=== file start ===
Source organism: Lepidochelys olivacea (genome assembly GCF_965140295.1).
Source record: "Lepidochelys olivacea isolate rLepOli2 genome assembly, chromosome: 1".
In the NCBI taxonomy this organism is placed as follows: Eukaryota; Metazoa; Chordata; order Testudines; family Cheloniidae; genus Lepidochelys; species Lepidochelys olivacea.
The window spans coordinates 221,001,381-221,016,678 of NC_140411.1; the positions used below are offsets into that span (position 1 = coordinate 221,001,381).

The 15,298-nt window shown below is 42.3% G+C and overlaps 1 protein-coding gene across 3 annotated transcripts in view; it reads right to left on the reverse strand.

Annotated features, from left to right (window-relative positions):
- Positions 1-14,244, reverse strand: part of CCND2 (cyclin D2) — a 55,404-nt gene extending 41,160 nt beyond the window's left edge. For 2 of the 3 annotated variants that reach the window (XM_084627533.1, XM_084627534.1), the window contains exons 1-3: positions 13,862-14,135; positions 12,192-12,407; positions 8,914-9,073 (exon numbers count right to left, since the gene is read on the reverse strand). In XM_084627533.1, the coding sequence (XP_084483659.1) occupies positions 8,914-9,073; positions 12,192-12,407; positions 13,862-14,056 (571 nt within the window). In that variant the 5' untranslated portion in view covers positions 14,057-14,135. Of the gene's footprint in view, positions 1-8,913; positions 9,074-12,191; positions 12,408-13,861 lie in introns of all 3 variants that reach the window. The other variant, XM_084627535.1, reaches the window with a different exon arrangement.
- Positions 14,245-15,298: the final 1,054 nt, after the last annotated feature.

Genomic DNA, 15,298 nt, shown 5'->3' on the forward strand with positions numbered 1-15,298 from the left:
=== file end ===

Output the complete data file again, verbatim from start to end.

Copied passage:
Source organism: Lepidochelys olivacea (genome assembly GCF_965140295.1).
Source record: "Lepidochelys olivacea isolate rLepOli2 genome assembly, chromosome: 1".
In the NCBI taxonomy this organism is placed as follows: Eukaryota; Metazoa; Chordata; order Testudines; family Cheloniidae; genus Lepidochelys; species Lepidochelys olivacea.
The window spans coordinates 221,001,381-221,016,678 of NC_140411.1; the positions used below are offsets into that span (position 1 = coordinate 221,001,381).

The 15,298-nt window shown below is 42.3% G+C and overlaps 1 protein-coding gene across 3 annotated transcripts in view; it reads right to left on the reverse strand.

Annotated features, from left to right (window-relative positions):
- Positions 1-14,244, reverse strand: part of CCND2 (cyclin D2) — a 55,404-nt gene extending 41,160 nt beyond the window's left edge. For 2 of the 3 annotated variants that reach the window (XM_084627533.1, XM_084627534.1), the window contains exons 1-3: positions 13,862-14,135; positions 12,192-12,407; positions 8,914-9,073 (exon numbers count right to left, since the gene is read on the reverse strand). In XM_084627533.1, the coding sequence (XP_084483659.1) occupies positions 8,914-9,073; positions 12,192-12,407; positions 13,862-14,056 (571 nt within the window). In that variant the 5' untranslated portion in view covers positions 14,057-14,135. Of the gene's footprint in view, positions 1-8,913; positions 9,074-12,191; positions 12,408-13,861 lie in introns of all 3 variants that reach the window. The other variant, XM_084627535.1, reaches the window with a different exon arrangement.
- Positions 14,245-15,298: the final 1,054 nt, after the last annotated feature.

Genomic DNA, 15,298 nt, shown 5'->3' on the forward strand with positions numbered 1-15,298 from the left: